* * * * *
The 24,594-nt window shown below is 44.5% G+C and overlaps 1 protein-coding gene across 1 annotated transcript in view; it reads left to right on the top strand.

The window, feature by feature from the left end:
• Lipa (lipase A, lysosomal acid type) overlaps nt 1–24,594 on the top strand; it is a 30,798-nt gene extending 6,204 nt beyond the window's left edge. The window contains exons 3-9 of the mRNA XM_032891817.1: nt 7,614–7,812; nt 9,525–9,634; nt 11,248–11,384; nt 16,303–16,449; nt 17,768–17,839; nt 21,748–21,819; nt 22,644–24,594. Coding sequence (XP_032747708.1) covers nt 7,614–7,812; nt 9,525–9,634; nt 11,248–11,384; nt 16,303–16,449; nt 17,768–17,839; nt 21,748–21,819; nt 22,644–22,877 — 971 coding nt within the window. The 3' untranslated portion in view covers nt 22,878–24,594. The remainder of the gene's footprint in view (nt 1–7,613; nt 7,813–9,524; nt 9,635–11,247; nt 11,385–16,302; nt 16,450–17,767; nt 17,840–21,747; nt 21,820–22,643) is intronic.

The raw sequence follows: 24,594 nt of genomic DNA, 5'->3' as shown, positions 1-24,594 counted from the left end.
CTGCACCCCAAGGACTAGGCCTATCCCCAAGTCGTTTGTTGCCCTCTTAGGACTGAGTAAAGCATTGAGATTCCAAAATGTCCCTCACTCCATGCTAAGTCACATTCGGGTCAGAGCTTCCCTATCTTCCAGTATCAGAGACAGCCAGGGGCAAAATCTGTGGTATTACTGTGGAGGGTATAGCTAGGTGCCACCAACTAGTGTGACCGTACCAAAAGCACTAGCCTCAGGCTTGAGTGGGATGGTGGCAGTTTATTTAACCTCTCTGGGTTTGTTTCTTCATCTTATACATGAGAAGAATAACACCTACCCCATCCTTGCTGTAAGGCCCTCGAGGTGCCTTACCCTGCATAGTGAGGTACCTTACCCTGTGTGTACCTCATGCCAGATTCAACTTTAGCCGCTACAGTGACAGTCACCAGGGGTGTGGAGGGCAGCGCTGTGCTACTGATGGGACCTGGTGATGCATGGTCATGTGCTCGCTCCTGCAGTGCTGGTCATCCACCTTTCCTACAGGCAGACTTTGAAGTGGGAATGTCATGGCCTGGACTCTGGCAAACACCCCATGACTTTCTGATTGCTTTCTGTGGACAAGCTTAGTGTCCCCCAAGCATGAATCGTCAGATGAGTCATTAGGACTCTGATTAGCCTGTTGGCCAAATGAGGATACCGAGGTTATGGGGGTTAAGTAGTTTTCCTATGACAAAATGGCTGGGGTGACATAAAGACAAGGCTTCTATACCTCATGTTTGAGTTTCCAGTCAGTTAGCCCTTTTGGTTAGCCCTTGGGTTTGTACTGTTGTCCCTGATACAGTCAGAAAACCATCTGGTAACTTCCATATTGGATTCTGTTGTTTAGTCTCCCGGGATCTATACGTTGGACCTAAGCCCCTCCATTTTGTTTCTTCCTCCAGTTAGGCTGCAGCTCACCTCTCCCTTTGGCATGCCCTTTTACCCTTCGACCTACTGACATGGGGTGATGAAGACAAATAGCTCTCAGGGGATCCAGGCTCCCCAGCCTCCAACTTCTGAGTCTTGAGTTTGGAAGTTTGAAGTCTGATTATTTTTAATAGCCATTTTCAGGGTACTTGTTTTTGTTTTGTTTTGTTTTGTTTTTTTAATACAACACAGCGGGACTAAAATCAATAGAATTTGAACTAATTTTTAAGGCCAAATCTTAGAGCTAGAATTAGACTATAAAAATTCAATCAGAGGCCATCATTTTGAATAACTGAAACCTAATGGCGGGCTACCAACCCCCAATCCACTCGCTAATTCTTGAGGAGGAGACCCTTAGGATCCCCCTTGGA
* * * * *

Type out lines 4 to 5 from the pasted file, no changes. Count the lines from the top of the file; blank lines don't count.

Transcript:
The raw sequence follows: 24,594 nt of genomic DNA, 5'->3' as shown, positions 1-24,594 counted from the left end.
CTGCACCCCAAGGACTAGGCCTATCCCCAAGTCGTTTGTTGCCCTCTTAGGACTGAGTAAAGCATTGAGATTCCAAAATGTCCCTCACTCCATGCTAAGTCACATTCGGGTCAGAGCTTCCCTATCTTCCAGTATCAGAGACAGCCAGGGGCAAAATCTGTGGTATTACTGTGGAGGGTATAGCTAGGTGCCACCAACTAGTGTGACCGTACCAAAAGCACTAGCCTCAGGCTTGAGTGGGATGGTGGCAGTTTATTTAACCTCTCTGGGTTTGTTTCTTCATCTTATACATGAGAAGAATAACACCTACCCCATCCTTGCTGTAAGGCCCTCGAGGTGCCTTACCCTGCATAGTGAGGTACCTTACCCTGTGTGTACCTCATGCCAGATTCAACTTTAGCCGCTACAGTGACAGTCACCAGGGGTGTGGAGGGCAGCGCTGTGCTACTGATGGGACCTGGTGATGCATGGTCATGTGCTCGCTCCTGCAGTGCTGGTCATCCACCTTTCCTACAGGCAGACTTTGAAGTGGGAATGTCATGGCCTGGACTCTGGCAAACACCCCATGACTTTCTGATTGCTTTCTGTGGACAAGCTTAGTGTCCCCCAAGCATGAATCGTCAGATGAGTCATTAGGACTCTGATTAGCCTGTTGGCCAAATGAGGATACCGAGGTTATGGGGGTTAAGTAGTTTTCCTATGACAAAATGGCTGGGGTGACATAAAGACAAGGCTTCTATACCTCATGTTTGAGTTTCCAGTCAGTTAGCCCTTTTGGTTAGCCCTTGGGTTTGTACTGTTGTCCCTGATACAGTCAGAAAACCATCTGGTAACTTCCATATTGGATTCTGTTGTTTAGTCTCCCGGGATCTATACGTTGGACCTAAGCCCCTCCATTTTGTTTCTTCCTCCAGTTAGGCTGCAGCTCACCTCTCCCTTTGGCATGCCCTTTTACCCTTCGACCTACTGACATGGGGTGATGAAGACAAATAGCTCTCAGGGGATCCAGGCTCCCCAGCCTCCAACTTCTGAGTCTTGAGTTTGGAAGTTTGAAGTCTGATTATTTTTAATAGCCATTTTCAGGGTACTTGTTTTTGTTTTGTTTTGTTTTGTTTTTTTAATACAACACAGCGGGACTAAAATCAATAGAATTTGAACTAATTTTTAAGGCCAAATCTTAGAGCTAGAATTAGACTATAAAAATTCAATCAGAGGCCATCATTTTGAATAACTGAAACCTAATGGCGGGCTACCAACCCCCAATCCACTCGCTAATTCTTGAGGAGGAGACCCTTAGGATCCCCCTTGGA